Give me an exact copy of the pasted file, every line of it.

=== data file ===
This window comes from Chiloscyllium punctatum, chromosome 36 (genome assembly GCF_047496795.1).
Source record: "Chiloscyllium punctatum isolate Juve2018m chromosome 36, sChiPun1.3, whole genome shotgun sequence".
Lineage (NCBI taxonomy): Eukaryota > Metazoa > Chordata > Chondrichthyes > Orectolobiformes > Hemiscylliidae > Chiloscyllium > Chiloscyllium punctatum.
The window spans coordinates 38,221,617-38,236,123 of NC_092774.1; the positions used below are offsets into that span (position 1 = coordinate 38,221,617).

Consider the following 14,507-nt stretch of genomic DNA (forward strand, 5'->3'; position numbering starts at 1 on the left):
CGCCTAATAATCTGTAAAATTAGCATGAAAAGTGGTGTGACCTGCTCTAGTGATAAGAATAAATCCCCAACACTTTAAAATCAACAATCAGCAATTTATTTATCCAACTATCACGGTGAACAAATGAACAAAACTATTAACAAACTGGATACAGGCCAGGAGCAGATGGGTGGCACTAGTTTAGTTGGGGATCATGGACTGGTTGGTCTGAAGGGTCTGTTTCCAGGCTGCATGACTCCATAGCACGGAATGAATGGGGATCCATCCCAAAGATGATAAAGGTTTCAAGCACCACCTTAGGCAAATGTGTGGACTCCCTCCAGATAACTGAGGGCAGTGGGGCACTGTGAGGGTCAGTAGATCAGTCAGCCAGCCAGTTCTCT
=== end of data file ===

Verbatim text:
This window comes from Chiloscyllium punctatum, chromosome 36 (genome assembly GCF_047496795.1).
Source record: "Chiloscyllium punctatum isolate Juve2018m chromosome 36, sChiPun1.3, whole genome shotgun sequence".
Lineage (NCBI taxonomy): Eukaryota > Metazoa > Chordata > Chondrichthyes > Orectolobiformes > Hemiscylliidae > Chiloscyllium > Chiloscyllium punctatum.
The window spans coordinates 38,221,617-38,236,123 of NC_092774.1; the positions used below are offsets into that span (position 1 = coordinate 38,221,617).

Consider the following 14,507-nt stretch of genomic DNA (forward strand, 5'->3'; position numbering starts at 1 on the left):
CGCCTAATAATCTGTAAAATTAGCATGAAAAGTGGTGTGACCTGCTCTAGTGATAAGAATAAATCCCCAACACTTTAAAATCAACAATCAGCAATTTATTTATCCAACTATCACGGTGAACAAATGAACAAAACTATTAACAAACTGGATACAGGCCAGGAGCAGATGGGTGGCACTAGTTTAGTTGGGGATCATGGACTGGTTGGTCTGAAGGGTCTGTTTCCAGGCTGCATGACTCCATAGCACGGAATGAATGGGGATCCATCCCAAAGATGATAAAGGTTTCAAGCACCACCTTAGGCAAATGTGTGGACTCCCTCCAGATAACTGAGGGCAGTGGGGCACTGTGAGGGTCAGTAGATCAGTCAGCCAGCCAGTTCTCT